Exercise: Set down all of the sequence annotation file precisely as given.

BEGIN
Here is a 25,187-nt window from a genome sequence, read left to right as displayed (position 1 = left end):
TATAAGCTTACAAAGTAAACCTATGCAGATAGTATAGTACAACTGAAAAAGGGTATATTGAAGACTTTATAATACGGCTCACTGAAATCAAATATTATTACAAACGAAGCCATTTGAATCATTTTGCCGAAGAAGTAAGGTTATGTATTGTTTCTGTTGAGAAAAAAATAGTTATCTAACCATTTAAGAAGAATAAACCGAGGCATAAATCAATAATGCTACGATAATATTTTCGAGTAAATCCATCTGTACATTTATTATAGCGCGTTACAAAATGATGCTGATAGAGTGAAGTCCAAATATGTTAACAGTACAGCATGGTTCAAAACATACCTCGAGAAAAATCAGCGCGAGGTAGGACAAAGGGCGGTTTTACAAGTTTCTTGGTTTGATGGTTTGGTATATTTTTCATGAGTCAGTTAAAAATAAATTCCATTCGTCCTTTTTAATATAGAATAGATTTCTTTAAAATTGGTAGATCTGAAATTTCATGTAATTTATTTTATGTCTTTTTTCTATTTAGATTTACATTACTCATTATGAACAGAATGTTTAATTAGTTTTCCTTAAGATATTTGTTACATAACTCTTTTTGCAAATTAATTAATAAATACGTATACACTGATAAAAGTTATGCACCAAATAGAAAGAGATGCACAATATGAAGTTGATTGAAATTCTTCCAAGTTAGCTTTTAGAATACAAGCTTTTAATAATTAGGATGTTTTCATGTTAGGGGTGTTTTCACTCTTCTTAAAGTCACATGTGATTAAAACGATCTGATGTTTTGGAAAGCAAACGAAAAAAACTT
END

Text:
Here is a 25,187-nt window from a genome sequence, read left to right as displayed (position 1 = left end):
TATAAGCTTACAAAGTAAACCTATGCAGATAGTATAGTACAACTGAAAAAGGGTATATTGAAGACTTTATAATACGGCTCACTGAAATCAAATATTATTACAAACGAAGCCATTTGAATCATTTTGCCGAAGAAGTAAGGTTATGTATTGTTTCTGTTGAGAAAAAAATAGTTATCTAACCATTTAAGAAGAATAAACCGAGGCATAAATCAATAATGCTACGATAATATTTTCGAGTAAATCCATCTGTACATTTATTATAGCGCGTTACAAAATGATGCTGATAGAGTGAAGTCCAAATATGTTAACAGTACAGCATGGTTCAAAACATACCTCGAGAAAAATCAGCGCGAGGTAGGACAAAGGGCGGTTTTACAAGTTTCTTGGTTTGATGGTTTGGTATATTTTTCATGAGTCAGTTAAAAATAAATTCCATTCGTCCTTTTTAATATAGAATAGATTTCTTTAAAATTGGTAGATCTGAAATTTCATGTAATTTATTTTATGTCTTTTTTCTATTTAGATTTACATTACTCATTATGAACAGAATGTTTAATTAGTTTTCCTTAAGATATTTGTTACATAACTCTTTTTGCAAATTAATTAATAAATACGTATACACTGATAAAAGTTATGCACCAAATAGAAAGAGATGCACAATATGAAGTTGATTGAAATTCTTCCAAGTTAGCTTTTAGAATACAAGCTTTTAATAATTAGGATGTTTTCATGTTAGGGGTGTTTTCACTCTTCTTAAAGTCACATGTGATTAAAACGATCTGATGTTTTGGAAAGCAAACGAAAAAAACTT